Psalm 106

Praise ye the Lord, for He is good;
Give thanks and bless His Name;
His loving-kindness changes not,
From age to age the same.

What tongue can tell His mighty deeds,
His wondrous works and ways?
O who can show His glory forth,
Or utter all His praise?

Like the psalm preceding it, Psalm 106 is a historical song, recounting the history of the nation of Israel.  But while Psalm 105 praises God for his faithfulness to his people, the majority of Psalm 106 is a record of the faithlessness of the Israelites.  While it’s never appealing for us to read through such a dismal catalog of sins, one purpose of using Psalm 106 in Christian worship is to convict us of our own rebelliousness towards our Lord.  Yet it also provides a contrasting hope; the song never fails to keep one eye firmly fixed on the changeless steadfast love of God.

There’s only one setting of Psalm 106 (number 211) in the 1959/1976 Psalter Hymnal, a complete versification originating in the 1912 Psalter.  In that book and in the 1934 Psalter Hymnal, however, the psalm was split up into two shorter songs: “Praise Ye the Lord, for He is Good” (vv. 1-20) and “Their God and Savior They Forgot” (vv. 21-48).  As the flow of thought was clearly broken up by this split, I think the editors of the Psalter Hymnal made a wise decision when they merged the two into one.

Holding the record at 23 stanzas, the greatest number for any song in the Psalter Hymnal, the text of “Praise Ye the Lord, for He is Good” can seem prohibitively long.  Maybe it’s not practical to sing every verse during a worship service, but choosing a selection of five or six verses that relate the key themes of the psalm shouldn’t be hard.  As a fairly literal and understandable setting of Psalm 106, the text has very few shortcomings.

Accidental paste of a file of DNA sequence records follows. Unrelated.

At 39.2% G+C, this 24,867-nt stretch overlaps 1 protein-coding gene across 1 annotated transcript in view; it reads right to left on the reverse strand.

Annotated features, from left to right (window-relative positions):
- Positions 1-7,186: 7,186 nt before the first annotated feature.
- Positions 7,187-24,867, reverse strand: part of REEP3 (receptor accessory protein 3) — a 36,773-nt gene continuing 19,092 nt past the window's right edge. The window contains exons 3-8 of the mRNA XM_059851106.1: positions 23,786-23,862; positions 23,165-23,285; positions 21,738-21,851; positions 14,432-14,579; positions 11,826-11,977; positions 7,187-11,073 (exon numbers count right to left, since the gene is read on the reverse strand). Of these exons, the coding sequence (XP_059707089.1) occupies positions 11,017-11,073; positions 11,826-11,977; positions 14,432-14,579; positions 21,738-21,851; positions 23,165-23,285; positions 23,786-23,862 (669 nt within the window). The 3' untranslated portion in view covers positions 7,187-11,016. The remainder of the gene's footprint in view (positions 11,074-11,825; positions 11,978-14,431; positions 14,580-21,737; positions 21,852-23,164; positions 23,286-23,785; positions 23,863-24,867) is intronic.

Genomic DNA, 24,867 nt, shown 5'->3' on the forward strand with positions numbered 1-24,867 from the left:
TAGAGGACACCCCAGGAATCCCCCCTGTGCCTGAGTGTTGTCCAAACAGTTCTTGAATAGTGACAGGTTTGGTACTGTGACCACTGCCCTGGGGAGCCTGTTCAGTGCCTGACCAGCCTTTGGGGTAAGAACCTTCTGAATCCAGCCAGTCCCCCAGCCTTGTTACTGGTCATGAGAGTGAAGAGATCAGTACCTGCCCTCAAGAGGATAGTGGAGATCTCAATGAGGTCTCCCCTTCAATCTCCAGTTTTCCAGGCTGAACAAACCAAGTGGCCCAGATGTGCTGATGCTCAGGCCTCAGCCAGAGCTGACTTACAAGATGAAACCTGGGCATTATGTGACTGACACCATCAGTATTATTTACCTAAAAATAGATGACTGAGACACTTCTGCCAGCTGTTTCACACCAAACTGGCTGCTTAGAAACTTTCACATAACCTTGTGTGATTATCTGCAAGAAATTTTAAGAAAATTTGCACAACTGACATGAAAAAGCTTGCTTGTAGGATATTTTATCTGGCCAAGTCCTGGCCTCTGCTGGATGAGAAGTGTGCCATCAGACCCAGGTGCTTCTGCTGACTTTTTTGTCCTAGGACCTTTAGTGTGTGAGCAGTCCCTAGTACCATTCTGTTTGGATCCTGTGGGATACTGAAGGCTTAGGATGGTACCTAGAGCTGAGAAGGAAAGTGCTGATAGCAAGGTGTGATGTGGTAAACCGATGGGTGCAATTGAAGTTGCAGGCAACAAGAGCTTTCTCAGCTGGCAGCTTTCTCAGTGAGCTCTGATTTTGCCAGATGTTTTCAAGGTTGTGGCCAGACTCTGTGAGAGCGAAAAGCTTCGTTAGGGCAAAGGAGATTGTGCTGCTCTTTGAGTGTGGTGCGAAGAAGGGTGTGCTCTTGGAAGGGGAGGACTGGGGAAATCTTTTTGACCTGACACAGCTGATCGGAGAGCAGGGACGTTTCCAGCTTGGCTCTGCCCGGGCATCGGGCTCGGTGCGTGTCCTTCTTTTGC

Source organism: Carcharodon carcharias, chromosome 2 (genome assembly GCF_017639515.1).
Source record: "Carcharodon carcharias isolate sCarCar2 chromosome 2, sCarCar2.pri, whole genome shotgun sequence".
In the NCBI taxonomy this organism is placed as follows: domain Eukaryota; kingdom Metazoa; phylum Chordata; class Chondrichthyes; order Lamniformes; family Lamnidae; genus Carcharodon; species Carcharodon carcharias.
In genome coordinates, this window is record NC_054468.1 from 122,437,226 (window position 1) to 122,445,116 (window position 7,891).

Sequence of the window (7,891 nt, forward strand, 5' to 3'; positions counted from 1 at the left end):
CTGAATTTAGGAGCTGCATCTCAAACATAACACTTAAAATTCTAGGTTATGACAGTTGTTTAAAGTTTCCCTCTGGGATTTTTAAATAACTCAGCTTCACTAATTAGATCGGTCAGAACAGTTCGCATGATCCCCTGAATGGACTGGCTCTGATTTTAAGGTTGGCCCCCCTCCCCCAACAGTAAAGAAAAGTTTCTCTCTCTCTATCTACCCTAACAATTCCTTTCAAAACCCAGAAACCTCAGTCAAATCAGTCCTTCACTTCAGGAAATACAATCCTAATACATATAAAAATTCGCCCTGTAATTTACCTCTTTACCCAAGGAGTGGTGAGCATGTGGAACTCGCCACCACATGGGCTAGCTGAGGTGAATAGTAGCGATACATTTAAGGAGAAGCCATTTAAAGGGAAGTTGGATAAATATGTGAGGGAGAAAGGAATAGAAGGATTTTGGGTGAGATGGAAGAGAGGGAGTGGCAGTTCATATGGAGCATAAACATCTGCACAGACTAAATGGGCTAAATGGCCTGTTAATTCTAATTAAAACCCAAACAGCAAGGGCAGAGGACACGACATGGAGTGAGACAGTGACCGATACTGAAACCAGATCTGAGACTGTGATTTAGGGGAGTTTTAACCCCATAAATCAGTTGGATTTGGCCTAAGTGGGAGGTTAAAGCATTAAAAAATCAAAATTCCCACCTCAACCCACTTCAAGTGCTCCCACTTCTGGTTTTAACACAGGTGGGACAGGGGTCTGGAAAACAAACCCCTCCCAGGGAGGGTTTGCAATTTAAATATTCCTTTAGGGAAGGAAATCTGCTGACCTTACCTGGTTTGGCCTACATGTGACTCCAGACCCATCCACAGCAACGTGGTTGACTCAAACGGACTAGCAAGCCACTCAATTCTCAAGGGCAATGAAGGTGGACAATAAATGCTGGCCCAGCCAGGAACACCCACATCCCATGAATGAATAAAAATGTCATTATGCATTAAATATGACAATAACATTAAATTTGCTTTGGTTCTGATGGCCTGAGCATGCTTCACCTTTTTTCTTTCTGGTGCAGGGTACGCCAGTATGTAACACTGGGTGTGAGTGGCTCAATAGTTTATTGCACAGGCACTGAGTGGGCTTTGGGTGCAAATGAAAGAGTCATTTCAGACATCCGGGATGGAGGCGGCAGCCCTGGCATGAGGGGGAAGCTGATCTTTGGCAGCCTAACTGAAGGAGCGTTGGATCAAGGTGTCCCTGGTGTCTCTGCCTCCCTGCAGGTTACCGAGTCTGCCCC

Two tunes for this setting are offered in the 1959/1976 Psalter Hymnal, BARRE or ST. FLAVIAN.  I’ve found that BARRE can start sounding a little redundant if it’s sung several times in a row, since the melodic and rhythmic structures are predictable and repetitive.  To me, it also seems a little more cheery than befits the theme of the text.  Both of these factors lead me to prefer ST. FLAVIAN instead—an older yet more beautiful tune.  (If you’re looking for a suitable tune for an offertory or piece of service music, ST. FLAVIAN is especially easy to arrange and embellish!)  But regardless of the tune, singing this version of Psalm 106 can be an edifying reminder of God’s mercy to us—even when we fall far short of his righteousness.

In the Bible, the Psalter is divided into five books (Psalms 1-41, 42-72, 73-89, 90-106, 107-150), and the first four books all end with statements of praise.  So Psalm 106, which ends Book III of the Psalter, concludes with this congregational doxology, full of joy and praise for our covenant God whose steadfast love endures forever:

Blessed be the LORD, the God of Israel,
from everlasting to everlasting!
And let all the people say, “Amen!”
Praise the LORD!

(Psalm 106:48 ESV)



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